The worst forms of group-think are a mixture of rigid ideas proposed by authoritarian leaders. When this infects an organization, it creates a culture of fear and punishment--or maybe we could say, fear of being punished for thinking differently than "the one way." Perhaps one of the worst affects of group-think is that it makes organizational discovery all but impossible. Gone is the ability to allow healthy and innovative dialogue to shape the organization.


So, if your organization if trapped in group-think, what can be done to move it to a better place?


Stay tuned...

Group think or Group discovery?2007-07-27T13:33:53+00:00

When things go wrong, don’t make excuses, make fans (part two)

You may want to read the first post in this musing before reading this one.

Problems are part of life. Problems are also part of the customer service experience. Dan, in my story, left me hanging on the phone and had the opportunity when I was in front of him to make me a wild fan. He almost did it, but didn't because instead of making my situation, albeit a small one, better, he made an excuse.

Here's the deal: Problems are inevitable, excuses are optional.

It's easy, even seems natural, to make an excuse when a customer points out a problem. I've done it. In those moments, we want our customer to "empathize" with our trouble and cut us a break. More often than not, the customer isn't going to do what we want. Instead, an excuse makes our customers feel slighted. Whether customers should be more tolerant or not, isn't the issue. For me most part, "they" or better yet "we" are not that tolerant.

What to do?

Resist the temptation to give an excuse, instead make your customer's day. So let's replay the conversation with Dan and make one slight adjustment right at the moment he made the excuse. Here's the part of the conversation that can remain the same:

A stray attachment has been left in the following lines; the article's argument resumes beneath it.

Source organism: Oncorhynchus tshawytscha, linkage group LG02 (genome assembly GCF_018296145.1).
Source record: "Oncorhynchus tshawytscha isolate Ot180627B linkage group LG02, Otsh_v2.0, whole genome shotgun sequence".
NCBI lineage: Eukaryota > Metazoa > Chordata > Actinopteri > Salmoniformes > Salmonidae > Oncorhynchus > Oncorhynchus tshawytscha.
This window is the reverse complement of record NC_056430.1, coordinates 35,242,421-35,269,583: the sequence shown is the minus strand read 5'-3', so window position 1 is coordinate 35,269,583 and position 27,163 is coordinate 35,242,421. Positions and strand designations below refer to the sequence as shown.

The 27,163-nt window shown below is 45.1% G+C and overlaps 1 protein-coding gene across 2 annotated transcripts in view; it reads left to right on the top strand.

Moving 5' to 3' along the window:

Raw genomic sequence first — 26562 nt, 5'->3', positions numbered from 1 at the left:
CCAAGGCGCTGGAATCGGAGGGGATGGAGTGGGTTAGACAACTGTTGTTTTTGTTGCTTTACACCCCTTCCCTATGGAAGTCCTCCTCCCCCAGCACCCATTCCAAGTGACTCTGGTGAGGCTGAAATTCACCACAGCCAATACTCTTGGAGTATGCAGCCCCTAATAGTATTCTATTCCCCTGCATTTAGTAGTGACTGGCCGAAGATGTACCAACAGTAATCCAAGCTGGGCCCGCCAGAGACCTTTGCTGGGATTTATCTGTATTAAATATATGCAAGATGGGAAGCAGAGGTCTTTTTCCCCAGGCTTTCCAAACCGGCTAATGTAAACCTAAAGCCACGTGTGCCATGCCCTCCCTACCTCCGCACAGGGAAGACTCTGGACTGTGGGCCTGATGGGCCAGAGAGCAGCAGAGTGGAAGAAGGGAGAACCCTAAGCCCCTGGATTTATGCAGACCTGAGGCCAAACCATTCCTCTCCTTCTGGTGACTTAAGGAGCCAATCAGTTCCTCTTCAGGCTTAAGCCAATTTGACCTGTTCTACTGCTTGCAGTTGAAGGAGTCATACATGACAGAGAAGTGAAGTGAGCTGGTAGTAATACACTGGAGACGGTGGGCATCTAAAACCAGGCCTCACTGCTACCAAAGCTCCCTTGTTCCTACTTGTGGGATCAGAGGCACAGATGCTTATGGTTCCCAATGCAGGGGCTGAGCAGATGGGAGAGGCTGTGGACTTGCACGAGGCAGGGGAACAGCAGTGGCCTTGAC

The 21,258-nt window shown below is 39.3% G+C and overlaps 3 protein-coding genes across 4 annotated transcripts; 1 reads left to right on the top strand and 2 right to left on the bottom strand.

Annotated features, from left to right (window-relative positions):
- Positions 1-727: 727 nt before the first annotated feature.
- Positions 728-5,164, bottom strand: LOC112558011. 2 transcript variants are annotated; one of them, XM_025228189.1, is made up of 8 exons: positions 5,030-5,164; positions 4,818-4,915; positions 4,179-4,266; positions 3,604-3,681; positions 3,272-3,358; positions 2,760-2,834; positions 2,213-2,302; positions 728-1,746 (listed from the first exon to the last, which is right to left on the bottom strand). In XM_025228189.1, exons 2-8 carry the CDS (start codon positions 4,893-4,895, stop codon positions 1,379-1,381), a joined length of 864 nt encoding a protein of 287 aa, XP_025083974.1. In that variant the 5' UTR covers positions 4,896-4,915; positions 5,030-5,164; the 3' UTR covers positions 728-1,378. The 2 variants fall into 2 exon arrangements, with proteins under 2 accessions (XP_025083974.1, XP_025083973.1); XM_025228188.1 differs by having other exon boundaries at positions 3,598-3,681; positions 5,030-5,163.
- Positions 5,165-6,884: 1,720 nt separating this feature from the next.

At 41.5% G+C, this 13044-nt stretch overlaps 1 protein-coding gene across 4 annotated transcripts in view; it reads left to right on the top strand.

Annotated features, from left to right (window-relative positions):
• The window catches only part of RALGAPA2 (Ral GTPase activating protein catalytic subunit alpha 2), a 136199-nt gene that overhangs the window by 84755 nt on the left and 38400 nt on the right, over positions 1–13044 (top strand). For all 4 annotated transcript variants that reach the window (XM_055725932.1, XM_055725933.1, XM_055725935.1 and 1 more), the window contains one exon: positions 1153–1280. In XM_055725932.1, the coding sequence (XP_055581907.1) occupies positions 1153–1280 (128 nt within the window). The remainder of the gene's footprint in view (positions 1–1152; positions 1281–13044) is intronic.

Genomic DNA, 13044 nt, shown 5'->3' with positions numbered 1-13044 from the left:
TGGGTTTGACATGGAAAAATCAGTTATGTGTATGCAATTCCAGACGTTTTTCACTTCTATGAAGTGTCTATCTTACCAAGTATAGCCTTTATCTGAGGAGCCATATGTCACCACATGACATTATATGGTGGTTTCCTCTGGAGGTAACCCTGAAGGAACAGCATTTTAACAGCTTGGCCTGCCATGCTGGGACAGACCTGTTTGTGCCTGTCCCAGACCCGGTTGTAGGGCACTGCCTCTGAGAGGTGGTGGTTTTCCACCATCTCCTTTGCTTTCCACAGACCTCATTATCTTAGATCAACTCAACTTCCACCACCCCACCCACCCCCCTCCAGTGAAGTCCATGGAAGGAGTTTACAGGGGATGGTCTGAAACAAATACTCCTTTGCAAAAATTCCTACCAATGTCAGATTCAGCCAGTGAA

---------------------

" Dan," I said, "I've been on hold for at least 10 minutes."

At that point, he stopped me and didn't let me get one more word out.

"I'm sorry, that was me, and I'm sorry."

--------------------

Now here's what he should have said next:

------------

"Let me tell you what I"m going to do, I'm going to take $5.00 off your order. I shouldn't have forgotten your call and you shouldn't have been on hold on your cell phone while driving to the restaurant.  I apologize, let's take $5.00 off your order and why don't you just grab a cup; the drink is on us too."

------------

If Dan would have said (and done) this, my angst would have evaporated and I would have been spreading his name around for mayor of his city. If you "make it better" for your customer, in the midst of a problem, your credibility shoots out the roof. You get a fan.

So, when the problem occurs, don't make excuses, make it better. And that, makes fans.

When things go wrong, don’t make excuses, make fans (part two)2007-07-25T07:47:20+00:00

Beauty and Leadership

Leadership can be tough.

When a group or person bears the responsibility for a company's direction and effectiveness, it can easily create a weight, a burden that is hard to bear. Soon, we find ourselves on the skeptical (or even bitter) side of the equation. We just get tired, mad, singed, jaded; you get the idea.

What can counter this condition?

Beauty.